Last Friday we attended the ED (emergency department). Eva had three days of abdominal pain and a feeling of fullness in her pelvis. We’d sat on it (not literally) for two days but as we took a walk on Good Friday we recalled our last episodes of sitting with unexplained symptoms: one month of post-partum mild bleeding ended up as a post-partum haemorrhage in a public toilet, HDU admission with a one month-old, blood transfusion and D&C; two days of pelvic fullness ended up being a ruptured ectopic pregnancy with half a litre of blood causing the discomfort, and emergency surgery; and then that growing breast lump during pregnancy and breastfeeding which an ultrasound had not previously identified.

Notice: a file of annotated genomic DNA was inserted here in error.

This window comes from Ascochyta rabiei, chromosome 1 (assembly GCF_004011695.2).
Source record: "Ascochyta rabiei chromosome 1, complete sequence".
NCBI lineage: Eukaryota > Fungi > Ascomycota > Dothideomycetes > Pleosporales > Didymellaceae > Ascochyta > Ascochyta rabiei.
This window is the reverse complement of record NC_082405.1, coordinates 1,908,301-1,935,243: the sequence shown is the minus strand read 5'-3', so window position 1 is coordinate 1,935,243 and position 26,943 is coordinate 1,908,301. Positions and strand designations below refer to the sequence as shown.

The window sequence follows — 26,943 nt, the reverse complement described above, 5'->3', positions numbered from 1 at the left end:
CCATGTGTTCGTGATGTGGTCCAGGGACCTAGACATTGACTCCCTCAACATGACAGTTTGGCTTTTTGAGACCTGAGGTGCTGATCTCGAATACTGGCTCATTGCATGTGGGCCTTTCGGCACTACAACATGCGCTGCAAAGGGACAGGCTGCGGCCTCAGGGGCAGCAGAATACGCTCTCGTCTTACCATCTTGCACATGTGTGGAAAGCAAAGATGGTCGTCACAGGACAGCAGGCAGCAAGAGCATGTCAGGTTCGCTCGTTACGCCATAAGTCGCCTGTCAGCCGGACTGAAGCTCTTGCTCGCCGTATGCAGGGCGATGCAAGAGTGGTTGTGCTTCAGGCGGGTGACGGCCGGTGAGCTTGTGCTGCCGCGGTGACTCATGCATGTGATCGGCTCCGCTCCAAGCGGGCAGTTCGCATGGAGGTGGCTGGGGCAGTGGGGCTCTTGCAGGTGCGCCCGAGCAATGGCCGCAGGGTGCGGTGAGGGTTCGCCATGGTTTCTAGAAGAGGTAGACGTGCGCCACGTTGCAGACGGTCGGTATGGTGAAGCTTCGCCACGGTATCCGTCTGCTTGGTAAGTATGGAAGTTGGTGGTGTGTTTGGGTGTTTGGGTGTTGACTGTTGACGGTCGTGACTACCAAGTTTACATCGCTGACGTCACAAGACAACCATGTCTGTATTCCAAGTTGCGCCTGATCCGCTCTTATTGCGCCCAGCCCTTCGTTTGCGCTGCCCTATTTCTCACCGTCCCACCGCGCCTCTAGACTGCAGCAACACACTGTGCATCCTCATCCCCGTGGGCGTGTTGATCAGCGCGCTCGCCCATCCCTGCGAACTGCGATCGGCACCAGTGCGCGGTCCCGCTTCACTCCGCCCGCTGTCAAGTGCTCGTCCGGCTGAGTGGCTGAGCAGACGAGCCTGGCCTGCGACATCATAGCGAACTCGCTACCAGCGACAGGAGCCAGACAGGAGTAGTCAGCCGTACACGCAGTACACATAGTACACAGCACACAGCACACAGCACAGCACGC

So we went to hospital (public holiday so GP surgery not open). Eva had, perhaps subconsciously, designated these four weeks between chemotherapy and double mastectomy as hospital-free, get-fit-for-surgery, enjoy-life-as-much-as-possible time. On the way to hospital we both voiced our fears: worst case scenario was a metastatic caecal mass, or ovarian pathology such as an ovarian cancer with free fluid in the pelvis causing the irritation. Despite a normal CT and PET scan in December, our trust in imaging and diagnosis had taken a bit of a bashing. And unfortunately, the diagnosis of breast cancer in a 36 year-old very healthy breastfeeding woman with no family history of the disease makes one realise that shit happens without an (obvious) cause. The professional part of me ran through symptoms with Eva: no urinary symptoms; some mild alternating bowel habit but no fresh blood or melaena; no nausea or upper GI symptoms; amenorrhoiec due to the Mirena and possibly menopausal due to chemo; no fevers; discomfort on movement (walking) and palpation but no peritonitism; no gravitation of pain; mild (2/10) right lower quadrant discomfort.